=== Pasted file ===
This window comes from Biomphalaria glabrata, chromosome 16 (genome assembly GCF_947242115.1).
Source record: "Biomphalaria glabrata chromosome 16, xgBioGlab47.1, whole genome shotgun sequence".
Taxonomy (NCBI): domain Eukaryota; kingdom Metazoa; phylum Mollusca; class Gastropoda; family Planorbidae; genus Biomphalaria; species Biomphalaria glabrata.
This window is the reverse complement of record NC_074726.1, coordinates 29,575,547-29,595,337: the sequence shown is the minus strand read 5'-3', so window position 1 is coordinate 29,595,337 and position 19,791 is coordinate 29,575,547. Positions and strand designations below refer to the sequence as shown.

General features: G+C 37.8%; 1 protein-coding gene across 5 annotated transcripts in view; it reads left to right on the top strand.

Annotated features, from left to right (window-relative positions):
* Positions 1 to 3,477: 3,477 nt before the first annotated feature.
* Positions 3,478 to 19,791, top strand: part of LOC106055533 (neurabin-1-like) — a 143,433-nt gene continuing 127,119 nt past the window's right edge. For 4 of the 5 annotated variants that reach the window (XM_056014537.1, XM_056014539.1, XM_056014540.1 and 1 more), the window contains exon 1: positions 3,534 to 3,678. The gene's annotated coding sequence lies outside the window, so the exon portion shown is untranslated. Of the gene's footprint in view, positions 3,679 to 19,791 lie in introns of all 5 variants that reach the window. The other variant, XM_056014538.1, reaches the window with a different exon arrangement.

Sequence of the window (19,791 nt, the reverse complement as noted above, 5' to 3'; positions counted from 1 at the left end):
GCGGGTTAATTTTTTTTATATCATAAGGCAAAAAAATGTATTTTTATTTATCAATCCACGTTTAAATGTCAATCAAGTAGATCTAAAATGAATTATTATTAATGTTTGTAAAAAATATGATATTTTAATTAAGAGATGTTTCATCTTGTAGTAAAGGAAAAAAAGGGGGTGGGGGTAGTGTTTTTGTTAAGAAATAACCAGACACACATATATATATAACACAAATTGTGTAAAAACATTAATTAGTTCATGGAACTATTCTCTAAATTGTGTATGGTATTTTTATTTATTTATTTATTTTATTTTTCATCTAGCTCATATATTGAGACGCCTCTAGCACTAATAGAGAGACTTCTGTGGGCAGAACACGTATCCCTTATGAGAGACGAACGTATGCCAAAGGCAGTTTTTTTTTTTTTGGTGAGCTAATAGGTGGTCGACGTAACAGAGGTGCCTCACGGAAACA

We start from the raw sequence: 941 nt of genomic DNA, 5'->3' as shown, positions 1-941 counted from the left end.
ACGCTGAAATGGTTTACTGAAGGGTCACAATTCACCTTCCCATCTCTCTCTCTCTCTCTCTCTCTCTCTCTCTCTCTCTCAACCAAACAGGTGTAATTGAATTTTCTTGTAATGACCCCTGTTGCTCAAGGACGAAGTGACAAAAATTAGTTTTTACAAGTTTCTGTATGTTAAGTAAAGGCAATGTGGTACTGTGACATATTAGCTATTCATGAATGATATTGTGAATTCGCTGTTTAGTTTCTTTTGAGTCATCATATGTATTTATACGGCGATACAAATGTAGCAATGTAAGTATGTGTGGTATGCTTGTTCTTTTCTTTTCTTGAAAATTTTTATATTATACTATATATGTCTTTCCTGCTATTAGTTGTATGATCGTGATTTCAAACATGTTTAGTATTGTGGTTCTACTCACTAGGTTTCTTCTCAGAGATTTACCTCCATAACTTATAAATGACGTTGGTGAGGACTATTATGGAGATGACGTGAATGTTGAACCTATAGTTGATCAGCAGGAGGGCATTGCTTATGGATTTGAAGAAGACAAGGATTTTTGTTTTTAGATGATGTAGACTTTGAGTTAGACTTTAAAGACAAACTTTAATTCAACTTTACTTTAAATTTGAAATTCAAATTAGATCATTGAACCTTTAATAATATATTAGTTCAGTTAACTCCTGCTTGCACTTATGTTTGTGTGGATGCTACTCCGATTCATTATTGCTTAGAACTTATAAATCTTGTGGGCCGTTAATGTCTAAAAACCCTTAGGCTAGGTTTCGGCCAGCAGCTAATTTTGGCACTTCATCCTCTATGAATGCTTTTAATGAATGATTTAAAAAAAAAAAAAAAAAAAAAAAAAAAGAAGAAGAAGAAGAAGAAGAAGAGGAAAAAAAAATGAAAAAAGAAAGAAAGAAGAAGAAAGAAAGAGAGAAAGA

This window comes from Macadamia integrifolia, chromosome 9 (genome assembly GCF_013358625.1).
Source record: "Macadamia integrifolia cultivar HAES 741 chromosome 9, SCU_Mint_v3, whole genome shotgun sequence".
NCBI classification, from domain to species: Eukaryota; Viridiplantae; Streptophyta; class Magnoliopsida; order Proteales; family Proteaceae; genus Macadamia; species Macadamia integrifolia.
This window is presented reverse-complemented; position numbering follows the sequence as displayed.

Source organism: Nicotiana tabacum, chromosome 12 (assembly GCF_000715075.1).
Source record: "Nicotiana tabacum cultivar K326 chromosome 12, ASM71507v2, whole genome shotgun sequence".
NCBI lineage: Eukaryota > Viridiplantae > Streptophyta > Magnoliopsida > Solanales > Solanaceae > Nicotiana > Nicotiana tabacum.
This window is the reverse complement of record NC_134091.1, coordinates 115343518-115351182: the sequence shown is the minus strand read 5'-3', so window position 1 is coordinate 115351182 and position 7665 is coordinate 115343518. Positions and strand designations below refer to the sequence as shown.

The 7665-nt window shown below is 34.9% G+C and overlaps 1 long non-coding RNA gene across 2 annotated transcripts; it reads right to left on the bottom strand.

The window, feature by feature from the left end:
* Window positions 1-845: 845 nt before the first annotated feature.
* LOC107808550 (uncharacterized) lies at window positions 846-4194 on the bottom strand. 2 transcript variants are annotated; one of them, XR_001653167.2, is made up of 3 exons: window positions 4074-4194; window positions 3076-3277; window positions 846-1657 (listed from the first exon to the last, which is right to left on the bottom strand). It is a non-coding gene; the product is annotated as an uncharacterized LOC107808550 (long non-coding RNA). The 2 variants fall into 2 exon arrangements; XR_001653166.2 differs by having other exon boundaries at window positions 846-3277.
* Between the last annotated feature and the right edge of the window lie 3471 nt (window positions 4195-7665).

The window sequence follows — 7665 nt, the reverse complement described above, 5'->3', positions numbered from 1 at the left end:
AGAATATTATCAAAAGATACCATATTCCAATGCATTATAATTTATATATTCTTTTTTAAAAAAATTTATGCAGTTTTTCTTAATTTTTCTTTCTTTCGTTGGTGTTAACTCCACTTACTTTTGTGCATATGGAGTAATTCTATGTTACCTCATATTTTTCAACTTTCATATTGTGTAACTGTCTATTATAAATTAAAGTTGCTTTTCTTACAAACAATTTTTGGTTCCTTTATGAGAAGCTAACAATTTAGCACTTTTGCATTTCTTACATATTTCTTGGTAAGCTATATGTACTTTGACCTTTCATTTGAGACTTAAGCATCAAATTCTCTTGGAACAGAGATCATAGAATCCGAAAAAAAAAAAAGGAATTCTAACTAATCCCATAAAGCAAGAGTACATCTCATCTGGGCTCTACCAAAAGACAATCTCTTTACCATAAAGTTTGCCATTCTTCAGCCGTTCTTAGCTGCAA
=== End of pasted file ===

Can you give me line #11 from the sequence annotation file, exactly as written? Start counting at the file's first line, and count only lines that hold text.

We start from the raw sequence: 941 nt of genomic DNA, 5'->3' as shown, positions 1-941 counted from the left end.